Monday, August 25, 2008

Summer Art

This is what you can create with some colorful beads, split peas, chow mein noodles, assorted snacks from the kitchen cabinet and a long afternoon playing with your best friend.

Where Did He Go?

I snapped this bottom picture in the park, during Hubby's birthday picnic. I was startled when it pulled up on my screen as I unloaded the memory stick at home. He looks so....old.

The top picture was not taken that long ago. Thanksgiving about ten years ago. Ten short years. He went from a pixie faced precious boy to this grown up precious young man. What I am truly thankful for: his heart is just as big and his nature is just as sweet as when he was that little smiling pilgrim.

But I'm left with one question. Where did my little boy go?

Kind of Creepy

Okay, so here's the story. I generally am not a superstitious, or suspicious, or whacked out person who sees the Virgin Mary in every odd shaped corn flake. But this kind of creeped me out.

I was walking past the sink the other morning and felt a 'face' looking up at me. I assumed someone had dropped a magazine page in the dish pan. (Don't laugh. I have boys. I have found stranger things in my dishpan before.)

I went back to dig it out and saw it was just water. And some assortment of juices or food scraps, or something else that leaked off dirty dishes as they were loaded into the dishwasher.

And it was a face. It was so clear in person that I couldn't stop looking at it. Then of course the natural next reaction was to take a picture of it. It felt sacreligious to rinse it out, but after about an hour I had to, for my own peace of mind.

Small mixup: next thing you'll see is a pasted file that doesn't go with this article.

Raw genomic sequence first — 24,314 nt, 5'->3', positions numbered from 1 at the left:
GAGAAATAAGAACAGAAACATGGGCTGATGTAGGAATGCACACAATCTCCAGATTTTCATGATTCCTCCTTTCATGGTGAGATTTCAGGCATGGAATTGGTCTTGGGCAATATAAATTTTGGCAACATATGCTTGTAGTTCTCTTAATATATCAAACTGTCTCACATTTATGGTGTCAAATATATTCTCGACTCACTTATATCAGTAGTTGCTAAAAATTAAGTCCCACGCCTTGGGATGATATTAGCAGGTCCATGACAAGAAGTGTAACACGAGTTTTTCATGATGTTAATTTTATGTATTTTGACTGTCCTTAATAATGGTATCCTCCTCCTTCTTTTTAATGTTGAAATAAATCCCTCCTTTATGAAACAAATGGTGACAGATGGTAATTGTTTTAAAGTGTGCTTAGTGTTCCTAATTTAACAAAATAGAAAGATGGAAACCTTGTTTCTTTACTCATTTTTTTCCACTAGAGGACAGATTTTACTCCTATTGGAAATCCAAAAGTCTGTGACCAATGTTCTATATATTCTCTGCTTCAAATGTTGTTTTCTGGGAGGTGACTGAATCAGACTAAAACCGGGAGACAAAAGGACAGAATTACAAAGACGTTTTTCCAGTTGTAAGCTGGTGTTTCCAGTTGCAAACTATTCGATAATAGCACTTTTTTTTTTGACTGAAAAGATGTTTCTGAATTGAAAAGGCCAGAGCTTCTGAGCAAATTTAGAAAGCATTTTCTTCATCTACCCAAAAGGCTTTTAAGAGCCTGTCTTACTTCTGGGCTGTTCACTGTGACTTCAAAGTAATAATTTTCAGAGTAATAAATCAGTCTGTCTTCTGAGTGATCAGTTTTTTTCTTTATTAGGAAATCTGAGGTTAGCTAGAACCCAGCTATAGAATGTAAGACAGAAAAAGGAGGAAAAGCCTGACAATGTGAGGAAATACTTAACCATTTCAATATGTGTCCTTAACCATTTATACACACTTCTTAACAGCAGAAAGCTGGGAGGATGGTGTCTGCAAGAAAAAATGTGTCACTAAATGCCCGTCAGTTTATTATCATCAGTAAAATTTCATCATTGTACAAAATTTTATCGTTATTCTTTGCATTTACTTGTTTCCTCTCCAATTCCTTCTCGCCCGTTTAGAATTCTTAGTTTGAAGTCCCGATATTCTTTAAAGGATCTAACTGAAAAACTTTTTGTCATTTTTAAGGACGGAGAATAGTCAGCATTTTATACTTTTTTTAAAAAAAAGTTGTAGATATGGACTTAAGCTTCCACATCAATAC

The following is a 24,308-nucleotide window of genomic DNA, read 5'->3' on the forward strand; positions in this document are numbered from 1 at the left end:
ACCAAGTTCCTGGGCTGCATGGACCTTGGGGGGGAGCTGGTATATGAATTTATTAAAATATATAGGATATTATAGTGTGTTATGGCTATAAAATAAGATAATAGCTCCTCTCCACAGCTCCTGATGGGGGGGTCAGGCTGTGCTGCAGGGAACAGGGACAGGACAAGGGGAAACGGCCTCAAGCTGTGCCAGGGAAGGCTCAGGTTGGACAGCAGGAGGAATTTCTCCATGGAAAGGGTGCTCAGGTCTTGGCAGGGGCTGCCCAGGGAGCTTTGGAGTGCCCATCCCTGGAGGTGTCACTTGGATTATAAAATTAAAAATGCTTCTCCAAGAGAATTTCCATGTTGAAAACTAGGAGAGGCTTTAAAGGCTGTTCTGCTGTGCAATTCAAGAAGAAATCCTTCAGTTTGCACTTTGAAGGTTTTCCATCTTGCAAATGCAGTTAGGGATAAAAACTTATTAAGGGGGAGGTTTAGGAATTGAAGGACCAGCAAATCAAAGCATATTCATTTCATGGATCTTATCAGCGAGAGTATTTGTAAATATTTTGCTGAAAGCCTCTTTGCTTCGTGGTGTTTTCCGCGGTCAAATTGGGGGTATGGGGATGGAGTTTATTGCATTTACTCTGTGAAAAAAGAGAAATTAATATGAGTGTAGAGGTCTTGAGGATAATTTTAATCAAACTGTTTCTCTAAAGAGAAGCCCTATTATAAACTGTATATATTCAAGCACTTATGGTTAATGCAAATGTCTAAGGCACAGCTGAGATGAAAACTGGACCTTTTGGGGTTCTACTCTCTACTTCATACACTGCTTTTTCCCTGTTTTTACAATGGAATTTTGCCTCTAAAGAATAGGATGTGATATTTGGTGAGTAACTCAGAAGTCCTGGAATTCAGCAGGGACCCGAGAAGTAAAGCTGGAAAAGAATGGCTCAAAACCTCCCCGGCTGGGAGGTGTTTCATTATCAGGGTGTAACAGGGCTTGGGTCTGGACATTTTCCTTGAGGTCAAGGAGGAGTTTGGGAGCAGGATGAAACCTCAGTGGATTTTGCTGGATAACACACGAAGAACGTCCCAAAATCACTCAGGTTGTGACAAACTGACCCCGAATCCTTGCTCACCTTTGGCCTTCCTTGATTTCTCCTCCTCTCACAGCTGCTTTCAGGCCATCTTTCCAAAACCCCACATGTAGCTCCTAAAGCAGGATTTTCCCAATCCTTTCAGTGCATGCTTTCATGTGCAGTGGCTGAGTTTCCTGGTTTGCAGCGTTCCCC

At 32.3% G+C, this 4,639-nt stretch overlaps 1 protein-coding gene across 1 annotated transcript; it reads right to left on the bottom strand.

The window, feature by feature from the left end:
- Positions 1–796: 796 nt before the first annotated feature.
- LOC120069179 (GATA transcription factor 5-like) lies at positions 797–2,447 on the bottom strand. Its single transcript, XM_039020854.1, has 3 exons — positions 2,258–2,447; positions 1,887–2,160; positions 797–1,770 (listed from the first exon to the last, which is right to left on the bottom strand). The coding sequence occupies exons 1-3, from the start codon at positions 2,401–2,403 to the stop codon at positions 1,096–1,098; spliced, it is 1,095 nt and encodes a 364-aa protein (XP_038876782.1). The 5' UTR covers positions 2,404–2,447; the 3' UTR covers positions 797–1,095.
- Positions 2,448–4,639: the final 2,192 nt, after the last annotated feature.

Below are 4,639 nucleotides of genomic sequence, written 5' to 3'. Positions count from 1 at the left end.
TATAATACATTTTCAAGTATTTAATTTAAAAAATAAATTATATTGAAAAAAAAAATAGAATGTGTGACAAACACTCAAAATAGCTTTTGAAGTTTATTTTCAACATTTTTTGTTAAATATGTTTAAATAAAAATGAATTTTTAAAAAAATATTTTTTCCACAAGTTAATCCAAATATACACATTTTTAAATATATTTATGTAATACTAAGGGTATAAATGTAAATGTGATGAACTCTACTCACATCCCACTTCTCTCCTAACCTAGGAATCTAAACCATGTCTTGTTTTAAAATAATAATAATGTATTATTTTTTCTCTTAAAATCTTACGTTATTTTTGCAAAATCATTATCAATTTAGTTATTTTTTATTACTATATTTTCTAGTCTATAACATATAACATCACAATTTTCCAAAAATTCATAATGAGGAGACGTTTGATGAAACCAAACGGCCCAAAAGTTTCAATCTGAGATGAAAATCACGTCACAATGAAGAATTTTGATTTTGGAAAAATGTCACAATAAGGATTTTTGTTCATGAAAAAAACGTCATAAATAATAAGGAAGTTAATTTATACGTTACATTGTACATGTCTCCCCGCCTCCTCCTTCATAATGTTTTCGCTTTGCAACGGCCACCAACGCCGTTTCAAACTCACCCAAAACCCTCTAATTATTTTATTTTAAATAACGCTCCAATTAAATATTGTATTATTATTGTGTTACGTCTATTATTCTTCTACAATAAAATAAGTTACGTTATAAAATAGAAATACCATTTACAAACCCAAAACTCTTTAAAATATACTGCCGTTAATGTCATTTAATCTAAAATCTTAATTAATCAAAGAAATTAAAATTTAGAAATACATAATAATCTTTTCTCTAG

The 'lady' swirled down the sink and has not shown her face again. I'm kind of glad she's gone. Mine should be the only scary face my kids see in the morning.

Who's There?

No, this is not a posting of a knock-knock joke. I got a comment today from a kind blogger, about the post I did on educating people about my artificial leg. I was tickled that someone is actually reading this rambling I do. :)

So I was wondering if there are others 'out there'. If you don't mind, take a second to comment to this posting, so I know who's lurking around. It is fun to write for actual readers.

P.S. The top picture has nothing to do with the post...I just loved it and couldn't think of another reason to share it. I love that Kylie looks like she's actually smiling, when in reality she was trying her best to get away. The second picture was uploaded accidentally and I am so new at this blogging thing that I don't know how to get rid of just tolerate it for now.

Friday, August 22, 2008

No Money Required

Earlier this morning I had all four kids write their dad a letter. I had no say in what they wrote. Even Baby Boy was capable of writing down his feelings.

And when they were done they sealed the letters in envelopes. A private message from their hearts to their dads.

So after our picnic we brought them out. And he read through each one, grinning the whole time.

I still don't know what those letters said. I suspect they listed the fun things he does with them or the ways he tries to make their lives better. No matter what, it meant a lot to him. To see in writing what he means to each of his four kids.

And some day in the future (soon) when one of them is being sassy or disrespectful or unappreciative, he can pull out his letters and remember what is hiding in their true character.

Poor Mans Picnic

Any other day we would drive some back roads and find a perfect park to have our picnic. On this day we picked up Hubby from work and had a surprise lunch packed in the trunk. We challenged him to find a good park so we could have a birthday picnic. We drove to one that was on our trusty map.

It was overrun with about 53 camp kids.

So we tried another.

It didn't exist. We drove through a short street lined with run down houses right on a small lake and there was no hint of a park.

So we tried for a third. And we found a deserted ball field, a view of a lake, and a grassy spot.

So we took it. Quiet and Peaceful. It would do.